Pakistan Rejects Indian Statement Declaring 'Readiness' to Take Back PoJK
© AP Photo / Channi AnandIn this Dec.18, 2020, file photo, an Indian army soldier carries an anti-tank guided missile (ATGM) to his base between India and Pakistan border on the forward post of Balakot, in Poonch, about 250 kilometers (156 miles) from Jammu, India.
© AP Photo / Channi Anand
Indian Defense Minister Rajnath Singh said that Delhi’s goal is to reclaim Kashmiri territories “under illegal occupation of Pakistan” last month.
The Pakistani military has reacted sharply to an Indian Army General's recent comments concerning Kashmir.
Lt. Gen. Upendra Dwivedi, the head of Indian Army’s Jammu and Kashmir-based Northern Command, stated that his country's forces would “always be ready” for a military operation to take back the part of Kashmir under Pakistan control should New Delhi’s political leadership issue such orders.
He also argued that the Indian Parliament already passed a resolution back in 1984 which clearly states India’s resolve to reclaim areas under “Pakistan-occupied Jammu and Kashmir (PoJK)".
Pakistan-administered Kashmir comprises the regions of Azad Jammu and Kashmir, and Gilgit Baltistan — the regions classified as “occupied territory” by New Delhi.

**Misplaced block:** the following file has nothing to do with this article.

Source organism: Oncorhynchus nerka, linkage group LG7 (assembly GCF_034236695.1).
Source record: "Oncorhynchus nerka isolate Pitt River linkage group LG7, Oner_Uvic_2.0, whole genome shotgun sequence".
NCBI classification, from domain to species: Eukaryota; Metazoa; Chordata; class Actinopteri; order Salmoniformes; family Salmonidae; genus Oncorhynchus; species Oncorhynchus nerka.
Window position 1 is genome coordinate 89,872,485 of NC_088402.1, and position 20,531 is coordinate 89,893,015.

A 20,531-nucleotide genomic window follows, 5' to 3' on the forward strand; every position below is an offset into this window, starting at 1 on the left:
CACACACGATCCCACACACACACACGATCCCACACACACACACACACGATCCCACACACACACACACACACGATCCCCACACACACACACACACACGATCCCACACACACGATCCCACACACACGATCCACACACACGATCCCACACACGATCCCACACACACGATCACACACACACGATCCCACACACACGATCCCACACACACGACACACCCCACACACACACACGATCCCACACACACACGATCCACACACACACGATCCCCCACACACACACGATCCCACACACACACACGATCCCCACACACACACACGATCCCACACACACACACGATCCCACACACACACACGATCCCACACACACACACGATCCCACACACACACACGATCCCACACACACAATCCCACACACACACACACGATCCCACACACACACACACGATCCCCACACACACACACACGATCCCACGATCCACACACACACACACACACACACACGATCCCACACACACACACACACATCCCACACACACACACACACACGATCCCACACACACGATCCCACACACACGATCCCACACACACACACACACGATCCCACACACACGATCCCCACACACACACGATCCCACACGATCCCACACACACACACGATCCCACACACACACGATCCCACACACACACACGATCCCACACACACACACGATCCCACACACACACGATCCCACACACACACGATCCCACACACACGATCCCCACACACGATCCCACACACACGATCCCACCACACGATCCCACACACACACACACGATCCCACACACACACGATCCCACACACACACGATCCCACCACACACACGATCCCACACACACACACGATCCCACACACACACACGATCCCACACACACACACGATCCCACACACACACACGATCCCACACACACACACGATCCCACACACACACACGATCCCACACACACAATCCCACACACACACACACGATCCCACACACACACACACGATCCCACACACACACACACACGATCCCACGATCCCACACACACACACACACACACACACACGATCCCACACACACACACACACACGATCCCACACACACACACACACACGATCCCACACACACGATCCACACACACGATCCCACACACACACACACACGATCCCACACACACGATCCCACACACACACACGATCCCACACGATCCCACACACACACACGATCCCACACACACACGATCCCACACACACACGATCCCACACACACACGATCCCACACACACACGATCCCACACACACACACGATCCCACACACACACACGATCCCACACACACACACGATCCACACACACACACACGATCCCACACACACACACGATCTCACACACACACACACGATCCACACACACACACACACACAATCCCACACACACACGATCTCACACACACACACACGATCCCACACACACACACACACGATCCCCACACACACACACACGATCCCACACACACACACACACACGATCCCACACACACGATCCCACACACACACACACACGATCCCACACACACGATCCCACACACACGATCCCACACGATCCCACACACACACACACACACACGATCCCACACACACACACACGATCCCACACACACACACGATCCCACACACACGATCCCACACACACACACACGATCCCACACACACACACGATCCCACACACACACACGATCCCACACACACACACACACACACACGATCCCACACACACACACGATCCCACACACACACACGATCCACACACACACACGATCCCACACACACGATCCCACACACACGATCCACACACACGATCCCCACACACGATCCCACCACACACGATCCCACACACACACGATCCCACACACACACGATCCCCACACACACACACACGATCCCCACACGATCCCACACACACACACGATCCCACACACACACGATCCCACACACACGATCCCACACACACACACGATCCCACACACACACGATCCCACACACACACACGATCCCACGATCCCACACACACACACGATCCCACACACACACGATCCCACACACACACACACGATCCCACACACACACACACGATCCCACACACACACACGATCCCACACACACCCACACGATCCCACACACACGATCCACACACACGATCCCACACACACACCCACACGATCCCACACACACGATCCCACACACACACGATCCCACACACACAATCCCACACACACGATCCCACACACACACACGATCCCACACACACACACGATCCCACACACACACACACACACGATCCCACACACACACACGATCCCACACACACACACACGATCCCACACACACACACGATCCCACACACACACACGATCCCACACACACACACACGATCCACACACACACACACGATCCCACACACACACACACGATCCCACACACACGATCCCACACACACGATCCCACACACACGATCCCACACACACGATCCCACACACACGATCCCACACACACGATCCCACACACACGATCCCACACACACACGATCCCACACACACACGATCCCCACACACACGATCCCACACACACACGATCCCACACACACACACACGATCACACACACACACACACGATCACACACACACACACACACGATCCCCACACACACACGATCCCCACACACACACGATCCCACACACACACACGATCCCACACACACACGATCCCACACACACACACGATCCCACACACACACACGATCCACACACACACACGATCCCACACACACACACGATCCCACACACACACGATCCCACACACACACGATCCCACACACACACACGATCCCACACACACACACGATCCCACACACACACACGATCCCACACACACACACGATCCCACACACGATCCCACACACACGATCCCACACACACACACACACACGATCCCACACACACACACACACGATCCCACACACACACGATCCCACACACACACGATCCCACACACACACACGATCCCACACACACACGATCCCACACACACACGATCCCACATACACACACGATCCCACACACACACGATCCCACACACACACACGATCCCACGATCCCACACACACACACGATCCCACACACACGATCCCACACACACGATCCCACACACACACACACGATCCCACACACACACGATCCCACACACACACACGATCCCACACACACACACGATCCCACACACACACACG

A statement released by the Pakistani Army’s media wing on Thursday urged the Indian Army to abstain from “irresponsible rhetoric and vitriolic communication to shore up electoral support."
It further castigated the Indian general for having a “delusional mindset” on taking back control of Pakistan-administered Kashmir.
“The Indian general officer’s lofty claims and surreal ambition is intellectually insulting,” the statement read.
It also claimed that Pakistani forces possess the capability and are prepared to “thwart any misadventure or aggression against our territory."
Both India and Pakistan have controlled separate parts of Jammu and Kashmir since 1947when both countries gained independence from Britain. They have since fought three wars over Kashmir.
At the time, Jammu and Kashmir was among hundreds of states given the option of joining either India or Pakistan.
Hari Singh, the ruler of Jammu and Kashmir, signed an "Instrument of Accession" with New Delhi in October 1947 following an invasion by Islamist militants ailing to take control of the entire Muslim-majority region.
Soon after the Instrument of Accession was signed, Indian forces landed in Jammu and Kashmir to repel the invasion, leading to the creation of the ceasefire boundary, or the Line of Control (LoC), between the two states.